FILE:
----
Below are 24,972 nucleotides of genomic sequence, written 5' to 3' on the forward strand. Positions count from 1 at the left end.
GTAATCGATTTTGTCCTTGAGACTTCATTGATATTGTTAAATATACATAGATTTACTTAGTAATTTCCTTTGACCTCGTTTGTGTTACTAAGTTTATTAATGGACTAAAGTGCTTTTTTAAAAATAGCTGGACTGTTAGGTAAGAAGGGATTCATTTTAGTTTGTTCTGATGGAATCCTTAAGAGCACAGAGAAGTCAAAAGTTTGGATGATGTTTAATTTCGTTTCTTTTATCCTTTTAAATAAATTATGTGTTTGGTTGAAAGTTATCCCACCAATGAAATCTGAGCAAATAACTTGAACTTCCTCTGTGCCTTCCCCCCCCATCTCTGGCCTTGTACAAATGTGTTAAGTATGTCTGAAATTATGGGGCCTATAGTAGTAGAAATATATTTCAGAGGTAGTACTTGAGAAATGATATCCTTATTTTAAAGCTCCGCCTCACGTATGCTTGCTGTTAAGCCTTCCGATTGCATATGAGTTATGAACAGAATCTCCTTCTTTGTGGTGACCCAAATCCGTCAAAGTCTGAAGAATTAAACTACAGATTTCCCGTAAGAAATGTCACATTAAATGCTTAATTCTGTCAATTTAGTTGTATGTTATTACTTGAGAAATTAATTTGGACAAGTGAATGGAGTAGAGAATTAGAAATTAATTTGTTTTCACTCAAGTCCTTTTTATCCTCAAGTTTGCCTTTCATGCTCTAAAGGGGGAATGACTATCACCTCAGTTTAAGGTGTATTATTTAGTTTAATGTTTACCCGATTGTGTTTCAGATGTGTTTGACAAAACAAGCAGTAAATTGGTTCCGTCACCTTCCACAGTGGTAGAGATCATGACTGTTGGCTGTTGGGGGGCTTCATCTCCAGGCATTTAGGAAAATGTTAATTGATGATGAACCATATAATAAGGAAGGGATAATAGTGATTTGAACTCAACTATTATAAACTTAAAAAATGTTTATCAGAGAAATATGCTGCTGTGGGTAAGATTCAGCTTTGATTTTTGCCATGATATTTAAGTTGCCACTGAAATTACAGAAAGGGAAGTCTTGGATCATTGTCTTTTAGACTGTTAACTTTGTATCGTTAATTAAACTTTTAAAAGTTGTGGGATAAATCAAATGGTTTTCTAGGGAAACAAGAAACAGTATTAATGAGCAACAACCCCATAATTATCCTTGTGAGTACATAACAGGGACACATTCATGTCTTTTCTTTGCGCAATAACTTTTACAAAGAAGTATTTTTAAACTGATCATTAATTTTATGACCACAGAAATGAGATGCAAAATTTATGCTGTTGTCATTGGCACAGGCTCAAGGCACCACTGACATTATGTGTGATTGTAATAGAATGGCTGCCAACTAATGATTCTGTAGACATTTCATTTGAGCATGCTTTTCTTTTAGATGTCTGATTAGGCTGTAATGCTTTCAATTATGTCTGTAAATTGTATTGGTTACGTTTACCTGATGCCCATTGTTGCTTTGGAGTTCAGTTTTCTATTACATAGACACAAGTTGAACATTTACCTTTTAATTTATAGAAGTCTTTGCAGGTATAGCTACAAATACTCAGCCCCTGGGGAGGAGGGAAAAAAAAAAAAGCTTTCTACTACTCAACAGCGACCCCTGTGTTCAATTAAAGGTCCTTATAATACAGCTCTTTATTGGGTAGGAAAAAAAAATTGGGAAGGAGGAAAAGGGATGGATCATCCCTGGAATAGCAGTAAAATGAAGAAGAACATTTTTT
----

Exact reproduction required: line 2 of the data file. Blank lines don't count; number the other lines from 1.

GTAATCGATTTTGTCCTTGAGACTTCATTGATATTGTTAAATATACATAGATTTACTTAGTAATTTCCTTTGACCTCGTTTGTGTTACTAAGTTTATTAATGGACTAAAGTGCTTTTTTAAAAATAGCTGGACTGTTAGGTAAGAAGGGATTCATTTTAGTTTGTTCTGATGGAATCCTTAAGAGCACAGAGAAGTCAAAAGTTTGGATGATGTTTAATTTCGTTTCTTTTATCCTTTTAAATAAATTATGTGTTTGGTTGAAAGTTATCCCACCAATGAAATCTGAGCAAATAACTTGAACTTCCTCTGTGCCTTCCCCCCCCATCTCTGGCCTTGTACAAATGTGTTAAGTATGTCTGAAATTATGGGGCCTATAGTAGTAGAAATATATTTCAGAGGTAGTACTTGAGAAATGATATCCTTATTTTAAAGCTCCGCCTCACGTATGCTTGCTGTTAAGCCTTCCGATTGCATATGAGTTATGAACAGAATCTCCTTCTTTGTGGTGACCCAAATCCGTCAAAGTCTGAAGAATTAAACTACAGATTTCCCGTAAGAAATGTCACATTAAATGCTTAATTCTGTCAATTTAGTTGTATGTTATTACTTGAGAAATTAATTTGGACAAGTGAATGGAGTAGAGAATTAGAAATTAATTTGTTTTCACTCAAGTCCTTTTTATCCTCAAGTTTGCCTTTCATGCTCTAAAGGGGGAATGACTATCACCTCAGTTTAAGGTGTATTATTTAGTTTAATGTTTACCCGATTGTGTTTCAGATGTGTTTGACAAAACAAGCAGTAAATTGGTTCCGTCACCTTCCACAGTGGTAGAGATCATGACTGTTGGCTGTTGGGGGGCTTCATCTCCAGGCATTTAGGAAAATGTTAATTGATGATGAACCATATAATAAGGAAGGGATAATAGTGATTTGAACTCAACTATTATAAACTTAAAAAATGTTTATCAGAGAAATATGCTGCTGTGGGTAAGATTCAGCTTTGATTTTTGCCATGATATTTAAGTTGCCACTGAAATTACAGAAAGGGAAGTCTTGGATCATTGTCTTTTAGACTGTTAACTTTGTATCGTTAATTAAACTTTTAAAAGTTGTGGGATAAATCAAATGGTTTTCTAGGGAAACAAGAAACAGTATTAATGAGCAACAACCCCATAATTATCCTTGTGAGTACATAACAGGGACACATTCATGTCTTTTCTTTGCGCAATAACTTTTACAAAGAAGTATTTTTAAACTGATCATTAATTTTATGACCACAGAAATGAGATGCAAAATTTATGCTGTTGTCATTGGCACAGGCTCAAGGCACCACTGACATTATGTGTGATTGTAATAGAATGGCTGCCAACTAATGATTCTGTAGACATTTCATTTGAGCATGCTTTTCTTTTAGATGTCTGATTAGGCTGTAATGCTTTCAATTATGTCTGTAAATTGTATTGGTTACGTTTACCTGATGCCCATTGTTGCTTTGGAGTTCAGTTTTCTATTACATAGACACAAGTTGAACATTTACCTTTTAATTTATAGAAGTCTTTGCAGGTATAGCTACAAATACTCAGCCCCTGGGGAGGAGGGAAAAAAAAAAAAGCTTTCTACTACTCAACAGCGACCCCTGTGTTCAATTAAAGGTCCTTATAATACAGCTCTTTATTGGGTAGGAAAAAAAAATTGGGAAGGAGGAAAAGGGATGGATCATCCCTGGAATAGCAGTAAAATGAAGAAGAACATTTTTT